How Does Mouth Breathing Affect Childhood Development?

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Our human evolutionary design allows us to adapt to any stimulus and is a great survival mechanism.

These adaptations can often compromise proper form and function elsewhere in our body.

In the case of mouth breathing, low tongue posture leads to a narrow palate as the tongue is not there to counteract the inward pressure of the cheek muscles.

If the tongue rests on top of the bottom teeth, teeth may not grow as tall as they should or even tip inward.

Take a look in your mouth—if your bottom front teeth are taller than your bottom back teeth, you may be a mouth breather.

Tipped-in lower teeth that don’t grow tall enough because of a maladaptive tongue position can lead to a retruded jaw and possible TMJ trouble.

Others keep their tongue down low in the mouth within the bottom teeth. The bottom jaw usually develops ok in these instances, but the narrow upper jaw can lead to an underbite or a “bulldog” bite.

Tongue and Lip Tie Assessment

We can perform a tethered oral tissue evaluation to determine if tongue- or lip-tie may be present. See more information about tongue and lip release for infants and older children.

Individuals with any form of malocclusion will have longer faces, often much longer.

More concerning are the broader issues associated with nose breathing vs. mouth breathing.

Mouth breathing signs and symptoms can have an effect on dental malocclusions (crooked teeth and misaligned bite), bruxism (teeth grinding), attention deficit, poor sleep patterns, sleep apnea, daytime fatigue, TMD, and TMJ pain symptoms, as well as headaches.

The Airway and TMJ are linked. Watch this video that shows how mouth breathing can affect your body and well being.

Other things that can adversely affect facial development include tongue ties, thumb and finger sucking, lip biting, and chewing on objects like pens/pencils or ice.

As do most maladaptations, the effects of mouth breathing don’t stop in the face and jaws. The effects can trickle down to the rest of the body, affecting posture.

These postural effects can cause skeletal changes over time like vertebrae rotations, neck curvature loss, forward head posture, a tilted pelvis, and tight calf muscles.

Sleep apnea and snoring are also a concern for those children who are mouth breathers. Snoring is never normal in a child, and children who snore should always have an airway evaluation and evaluation to assess for proper growth and development.

A physiologic dentist and the ENTs with which they often work can complete these evaluations.

A tale of identical twins. The twin on the left had four bicuspids extracted and the twin on the right did not. Both went through treatment and the difference is clear with treatment provided more fullness and esthetic beauty.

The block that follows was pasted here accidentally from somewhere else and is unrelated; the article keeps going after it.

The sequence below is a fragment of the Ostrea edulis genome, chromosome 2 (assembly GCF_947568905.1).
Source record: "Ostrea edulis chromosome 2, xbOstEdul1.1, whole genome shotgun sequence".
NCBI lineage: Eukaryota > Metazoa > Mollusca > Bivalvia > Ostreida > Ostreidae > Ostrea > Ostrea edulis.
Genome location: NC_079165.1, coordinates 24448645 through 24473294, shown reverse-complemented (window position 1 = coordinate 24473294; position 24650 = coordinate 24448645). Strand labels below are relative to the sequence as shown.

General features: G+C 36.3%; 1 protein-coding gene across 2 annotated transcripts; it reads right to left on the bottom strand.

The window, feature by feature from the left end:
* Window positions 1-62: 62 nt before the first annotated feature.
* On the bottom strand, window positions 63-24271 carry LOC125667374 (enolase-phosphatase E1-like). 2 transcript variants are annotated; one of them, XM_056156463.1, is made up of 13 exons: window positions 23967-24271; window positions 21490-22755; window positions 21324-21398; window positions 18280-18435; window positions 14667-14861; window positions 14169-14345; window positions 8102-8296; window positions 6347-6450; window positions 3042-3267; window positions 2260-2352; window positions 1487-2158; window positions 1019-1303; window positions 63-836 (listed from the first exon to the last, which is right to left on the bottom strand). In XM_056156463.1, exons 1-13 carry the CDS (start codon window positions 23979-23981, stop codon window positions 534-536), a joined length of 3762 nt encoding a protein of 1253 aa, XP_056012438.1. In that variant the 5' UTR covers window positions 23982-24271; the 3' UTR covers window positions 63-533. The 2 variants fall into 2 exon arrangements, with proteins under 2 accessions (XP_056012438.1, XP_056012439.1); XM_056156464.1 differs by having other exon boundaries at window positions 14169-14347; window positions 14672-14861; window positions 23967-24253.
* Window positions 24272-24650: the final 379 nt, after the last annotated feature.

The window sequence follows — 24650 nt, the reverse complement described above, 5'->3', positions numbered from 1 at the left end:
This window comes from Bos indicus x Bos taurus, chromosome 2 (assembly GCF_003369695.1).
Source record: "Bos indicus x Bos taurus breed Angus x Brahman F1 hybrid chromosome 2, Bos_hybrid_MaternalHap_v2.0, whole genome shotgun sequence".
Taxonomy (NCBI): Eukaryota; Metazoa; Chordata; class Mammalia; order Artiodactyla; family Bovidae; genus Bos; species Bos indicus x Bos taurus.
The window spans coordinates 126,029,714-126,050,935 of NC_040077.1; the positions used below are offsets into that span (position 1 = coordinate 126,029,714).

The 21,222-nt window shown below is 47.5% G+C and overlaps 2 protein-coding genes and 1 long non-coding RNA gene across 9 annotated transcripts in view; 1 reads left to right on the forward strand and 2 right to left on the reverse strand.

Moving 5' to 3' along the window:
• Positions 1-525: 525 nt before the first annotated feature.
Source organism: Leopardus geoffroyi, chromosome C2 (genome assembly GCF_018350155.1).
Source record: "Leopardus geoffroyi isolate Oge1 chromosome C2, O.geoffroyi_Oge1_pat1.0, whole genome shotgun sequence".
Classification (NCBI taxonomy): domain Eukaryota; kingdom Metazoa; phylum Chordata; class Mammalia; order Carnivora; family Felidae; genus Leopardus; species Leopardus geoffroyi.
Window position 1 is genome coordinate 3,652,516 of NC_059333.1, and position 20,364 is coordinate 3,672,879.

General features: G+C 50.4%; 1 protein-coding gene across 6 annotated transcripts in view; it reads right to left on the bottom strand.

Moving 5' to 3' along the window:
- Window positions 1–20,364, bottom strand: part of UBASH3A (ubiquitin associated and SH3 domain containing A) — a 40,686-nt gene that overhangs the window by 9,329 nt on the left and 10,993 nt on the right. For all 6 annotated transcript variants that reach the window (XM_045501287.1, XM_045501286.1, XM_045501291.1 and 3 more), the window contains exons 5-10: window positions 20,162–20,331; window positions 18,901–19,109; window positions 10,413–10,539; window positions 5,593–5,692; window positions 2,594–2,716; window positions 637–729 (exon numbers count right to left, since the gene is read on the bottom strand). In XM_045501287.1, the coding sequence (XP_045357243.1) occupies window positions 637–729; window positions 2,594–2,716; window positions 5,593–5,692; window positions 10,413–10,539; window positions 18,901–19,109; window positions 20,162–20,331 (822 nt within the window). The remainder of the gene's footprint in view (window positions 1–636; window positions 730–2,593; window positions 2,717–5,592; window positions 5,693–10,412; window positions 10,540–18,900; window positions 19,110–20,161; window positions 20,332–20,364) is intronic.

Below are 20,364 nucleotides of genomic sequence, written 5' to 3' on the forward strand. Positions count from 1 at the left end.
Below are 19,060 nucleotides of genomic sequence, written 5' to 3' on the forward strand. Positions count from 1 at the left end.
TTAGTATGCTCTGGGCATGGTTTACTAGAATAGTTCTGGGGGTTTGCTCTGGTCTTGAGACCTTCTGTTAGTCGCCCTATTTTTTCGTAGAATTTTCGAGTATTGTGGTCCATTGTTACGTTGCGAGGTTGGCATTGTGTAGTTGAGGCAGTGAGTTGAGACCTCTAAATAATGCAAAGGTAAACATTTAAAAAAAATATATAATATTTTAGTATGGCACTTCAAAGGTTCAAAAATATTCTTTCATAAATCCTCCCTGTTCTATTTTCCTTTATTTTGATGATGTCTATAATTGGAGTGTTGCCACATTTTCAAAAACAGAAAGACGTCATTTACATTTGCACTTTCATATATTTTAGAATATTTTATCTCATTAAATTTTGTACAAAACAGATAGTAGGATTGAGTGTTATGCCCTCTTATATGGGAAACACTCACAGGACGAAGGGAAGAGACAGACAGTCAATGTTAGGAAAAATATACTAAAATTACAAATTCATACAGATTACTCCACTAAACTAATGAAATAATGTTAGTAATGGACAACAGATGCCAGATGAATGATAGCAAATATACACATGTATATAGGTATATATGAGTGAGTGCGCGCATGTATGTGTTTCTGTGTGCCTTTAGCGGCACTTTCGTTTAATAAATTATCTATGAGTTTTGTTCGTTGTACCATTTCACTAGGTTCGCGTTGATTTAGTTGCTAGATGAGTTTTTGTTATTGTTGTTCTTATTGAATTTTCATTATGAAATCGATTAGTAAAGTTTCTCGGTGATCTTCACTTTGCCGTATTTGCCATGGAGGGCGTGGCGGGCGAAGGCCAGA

A tale of identical twins. The twin on the left had four bicuspids extracted and the twin on the right did not. Both went through treatment and the difference is clear with treatment provided more fullness and esthetic beauty.

Nose Breathing vs Mouth Breathing Face Shape
Twins who are genetically identical still show more contrast in the shape of their jaws than any other part of their skeleton (Kraus 1959) showing that much of the variation is due to non-genetic environmental factors such as open mouth postures, unusual swallowing habits, and tooth extraction that can distort the growth of the jaws. Orthodontists in the past have found it difficult to explain why modern children have so much malocclusion but the following new hypothesis appears to fit the known facts better than those put forward previously:

"Environmental factors disrupt resting oral posture, increasing vertical skeletal growth and creating a dental malocclusion, the occlusal characteristics of which are determined by inherited muscle patterns, primarily of the tongue.” (Mew 2004)."

Habitual mouth breathing can lead to changes in the shape of the face during a child's development.

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Sisters, Kelly, seven years old, and Samantha, eight-and-a-half years old displayed habitual mouth breathing and were developing associated facial growth patterns.

Both were taught to breathe through their noses and swallow correctly. One sister followed this advice and the older sibling was more complacent and did not keep her mouth closed while breathing.

Can you spot the difference? (Mew)

Take action with a comprehensive evaluation

Traditional Orthodontics vs. Physiologic Orthodontics

Traditional orthodontists wait until growth is complete or nearly complete to start treatment, meaning that treatment usually starts in pre-teen years with braces.

This approach can make treatment more of a challenge and take more time.

In contrast, physiologic orthodontics and myofunctional therapy utilize active growth to re-establish normal facial growth patterns as early as age four.

Dr. Green’s ability to develop the jaw and midface elevates “straight teeth orthodontics” to a new level by focusing on breathing, swallowing, and posture problems and producing esthetic faces, beautiful smiles, and healthy smiles temporomandibular joints, and long-term stability.

3-Dimensional Advanced imaging has created an opportunity for better evaluation and treatment of your child's health.

This detailed map helps identify underlying structural and physiological imbalances of your head and upper neck.

If you are thinking, “this is great for my kids, but what about me? I for sure had some of those issues when I was a kid”, maxillary development is also an option for older kids and adults. The timelines and protocols are slightly different but the results could be life-changing.

Dr. Randi Green screens adult and children guests for breathing disorders including (OSA) obstructive sleep apnea and (UARS) upper airway resistance syndrome.

Dr. Green practices physiologic-based dentistry in Springfield, MO, and believes in treating the mouth-body connection.

She integrates these essential screenings into her new patient visit for a comprehensive dental experience.

This whole-health dental approach allows her to recognize, diagnose, and treat children before facial development suffers due to poor oral habits such as mouth breathing.